“Pam & Tommy” Elevates The ’90s Nostalgia Genre (With A Talking Penis)
The new Hulu miniseries about Tommy Lee and Pamela Anderson is a fun, sometimes zany romp. But it lacks imagination in its portrayal of Anderson.
Before there was Bennifer or Brangelina or Gigi and Zayn, there was Pam and Tommy. The ’90s pairing of Playboy playmate and Baywatch star Pamela Anderson with Mötley Crüe drummer Tommy Lee seemed to be one of those celebrity mashups perfectly designed by a tabloid editor for content.
The public lapped up details about the louche rock star and the wholesome pinup — how they met at a club where he licked her face, got married in Cancún four days later, and began living out domestic bliss in a Malibu mansion with a giant swing.
But just months after that wedding, a “sex tape” — in retrospect, a term up there with “wardrobe malfunction” as a sign of the times — leaked to the public. It was one of the first celebrity sex tape scandals, and it took on a life of its own just as the internet was reaching households, forever reshaping their images in pop culture.
Hulu’s new eight-part miniseries, Pam & Tommy, out on Feb. 2, is one of the more original looks back at a ’90s scandal so far. Maybe it’s just because the era feels more distant, but unlike Ryan Murphy’s recent revisitation of Bill Clinton’s impeachment, the Craig Gillespie–directed series doesn’t just feel like a rehash of what we thought we knew.
The show zeroes in on the story of the tape’s leak, partly from the perspective of the worker, Rand Gauthier (Seth Rogen), who stole it when Lee (Sebastian Stan) fired him from a house renovation.
The narrative of the tape is juxtaposed with the tale of Anderson (Lily James) and Lee’s relationship, and the alternating angles work effectively to maintain interest. But the use of the scandal as a way of exploring their relationship dynamic loses steam before the show’s end. And its commentary on gender mores doesn’t quite live up to the miniseries’ performances and stylish production.
At the heart of Pam & Tommy is its chronicle of Lee and Anderson’s romance, and the performances make that romance come alive. From the moment he appears on screen, Sebastian Stan embodies the rocker’s sinewy reptilian swagger and boyishly raspy voice. You can almost smell the pot coming off him as he licks Anderson at Hollywood’s Sanctuary club during their first meeting.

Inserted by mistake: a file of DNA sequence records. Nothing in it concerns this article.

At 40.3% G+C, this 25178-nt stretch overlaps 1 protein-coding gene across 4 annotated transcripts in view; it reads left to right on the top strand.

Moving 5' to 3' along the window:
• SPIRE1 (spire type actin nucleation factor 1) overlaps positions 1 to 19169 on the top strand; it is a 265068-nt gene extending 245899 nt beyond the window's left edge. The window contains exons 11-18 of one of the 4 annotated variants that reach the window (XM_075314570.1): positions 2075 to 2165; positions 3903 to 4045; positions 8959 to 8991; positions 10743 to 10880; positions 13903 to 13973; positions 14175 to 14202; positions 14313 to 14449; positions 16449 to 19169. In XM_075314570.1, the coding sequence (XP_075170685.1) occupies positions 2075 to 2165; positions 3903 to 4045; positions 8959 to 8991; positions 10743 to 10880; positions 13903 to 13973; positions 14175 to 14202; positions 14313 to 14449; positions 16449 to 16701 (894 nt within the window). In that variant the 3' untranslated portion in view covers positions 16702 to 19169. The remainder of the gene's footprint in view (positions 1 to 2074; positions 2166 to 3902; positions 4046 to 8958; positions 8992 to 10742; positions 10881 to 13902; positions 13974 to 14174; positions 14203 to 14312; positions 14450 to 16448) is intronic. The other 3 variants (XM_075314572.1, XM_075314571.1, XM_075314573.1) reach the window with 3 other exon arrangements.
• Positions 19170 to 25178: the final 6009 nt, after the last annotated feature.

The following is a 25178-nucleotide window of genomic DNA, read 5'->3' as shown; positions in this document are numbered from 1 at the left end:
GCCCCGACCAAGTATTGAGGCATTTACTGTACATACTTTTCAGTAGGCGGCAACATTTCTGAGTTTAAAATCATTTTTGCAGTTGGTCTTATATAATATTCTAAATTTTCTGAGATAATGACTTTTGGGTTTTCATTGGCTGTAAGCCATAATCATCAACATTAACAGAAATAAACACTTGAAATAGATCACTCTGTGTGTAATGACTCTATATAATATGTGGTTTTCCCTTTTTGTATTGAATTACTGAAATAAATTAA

James also perfectly captures Anderson’s vibe, especially her girly, kittenish mode of existence, from her shoulder positioning to her voice, which sometimes veered into parody. James’s portrayal of her almost feels like a commentary on the experience of watching the real-life Anderson.
The performances really help give a sense of what the couple saw in each other. After their first night together, Lee consults with his penis — it’s animated for the show — about marrying Anderson. “Heather was too conservative,” he points out to the appendage, referring to previous flame Heather Locklear. “Pam knows how to have fun. She can be wild.” Anderson liked that he was spiritual and open to building their own meditation gazebo. “So Buddhist!” she says. “Just super fucking chill,” he says.
You root for these two kids, even as they have sex all over the screen and record their honeymoon intimacy. But soon enough, Lee’s anger and outbursts inadvertently set off the revenge plot that would change their lives, when he gets angry not at the paparazzi but at the electrician and onetime porn actor in charge of their home renovations.
But the show never quite fully nails Anderson’s actual opinions on gender and power the way it does with her look.
The heist subplot and Gauthier’s attempts to commercialize the tape are made compelling by Rogen’s performance as a vulnerable schmo and perpetual loser. And the hijinks that ensue after the couple discovers that the tape has been stolen make for good TV.